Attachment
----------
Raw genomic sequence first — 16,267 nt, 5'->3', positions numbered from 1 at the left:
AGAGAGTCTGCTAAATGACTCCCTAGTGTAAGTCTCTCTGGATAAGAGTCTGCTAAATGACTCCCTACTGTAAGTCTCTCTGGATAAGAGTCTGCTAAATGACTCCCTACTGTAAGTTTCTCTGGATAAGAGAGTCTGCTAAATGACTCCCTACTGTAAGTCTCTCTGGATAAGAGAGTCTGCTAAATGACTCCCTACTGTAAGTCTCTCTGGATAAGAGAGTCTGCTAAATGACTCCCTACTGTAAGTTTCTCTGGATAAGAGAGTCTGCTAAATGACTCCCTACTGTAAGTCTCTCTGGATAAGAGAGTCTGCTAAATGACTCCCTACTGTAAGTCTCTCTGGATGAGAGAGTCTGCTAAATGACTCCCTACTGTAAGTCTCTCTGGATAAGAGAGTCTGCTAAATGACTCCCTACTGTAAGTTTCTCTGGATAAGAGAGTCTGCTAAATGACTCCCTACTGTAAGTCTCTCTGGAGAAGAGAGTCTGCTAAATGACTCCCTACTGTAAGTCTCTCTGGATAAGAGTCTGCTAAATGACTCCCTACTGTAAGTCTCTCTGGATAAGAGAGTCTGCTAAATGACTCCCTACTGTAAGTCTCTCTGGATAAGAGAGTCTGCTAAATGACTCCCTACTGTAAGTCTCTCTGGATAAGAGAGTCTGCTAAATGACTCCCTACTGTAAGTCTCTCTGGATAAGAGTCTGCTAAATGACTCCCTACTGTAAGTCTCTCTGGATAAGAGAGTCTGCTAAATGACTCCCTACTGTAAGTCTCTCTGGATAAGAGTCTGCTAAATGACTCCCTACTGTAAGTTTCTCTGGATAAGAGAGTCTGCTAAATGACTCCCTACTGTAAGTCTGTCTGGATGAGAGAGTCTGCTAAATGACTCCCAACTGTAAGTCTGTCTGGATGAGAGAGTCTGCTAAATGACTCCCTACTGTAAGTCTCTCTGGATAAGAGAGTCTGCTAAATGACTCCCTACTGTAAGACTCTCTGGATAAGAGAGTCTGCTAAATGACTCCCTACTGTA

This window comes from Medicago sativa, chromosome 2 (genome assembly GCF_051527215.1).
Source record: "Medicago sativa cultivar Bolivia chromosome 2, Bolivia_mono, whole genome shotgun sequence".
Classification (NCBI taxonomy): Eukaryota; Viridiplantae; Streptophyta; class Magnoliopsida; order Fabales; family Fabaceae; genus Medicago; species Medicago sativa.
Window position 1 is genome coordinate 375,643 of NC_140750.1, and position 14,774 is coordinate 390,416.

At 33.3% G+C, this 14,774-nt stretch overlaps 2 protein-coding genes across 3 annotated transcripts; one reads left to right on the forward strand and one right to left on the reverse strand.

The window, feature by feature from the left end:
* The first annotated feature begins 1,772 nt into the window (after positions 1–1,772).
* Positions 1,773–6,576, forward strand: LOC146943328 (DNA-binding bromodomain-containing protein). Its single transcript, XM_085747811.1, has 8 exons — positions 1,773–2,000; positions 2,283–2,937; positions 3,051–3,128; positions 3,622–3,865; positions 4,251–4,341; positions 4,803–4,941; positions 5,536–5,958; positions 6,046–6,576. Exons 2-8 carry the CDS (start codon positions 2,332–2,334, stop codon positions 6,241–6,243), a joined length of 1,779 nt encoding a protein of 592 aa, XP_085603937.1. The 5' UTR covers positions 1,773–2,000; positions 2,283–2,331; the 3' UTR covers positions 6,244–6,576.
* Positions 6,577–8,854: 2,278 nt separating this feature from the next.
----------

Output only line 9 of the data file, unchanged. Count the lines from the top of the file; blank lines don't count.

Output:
* The first annotated feature begins 1,772 nt into the window (after positions 1–1,772).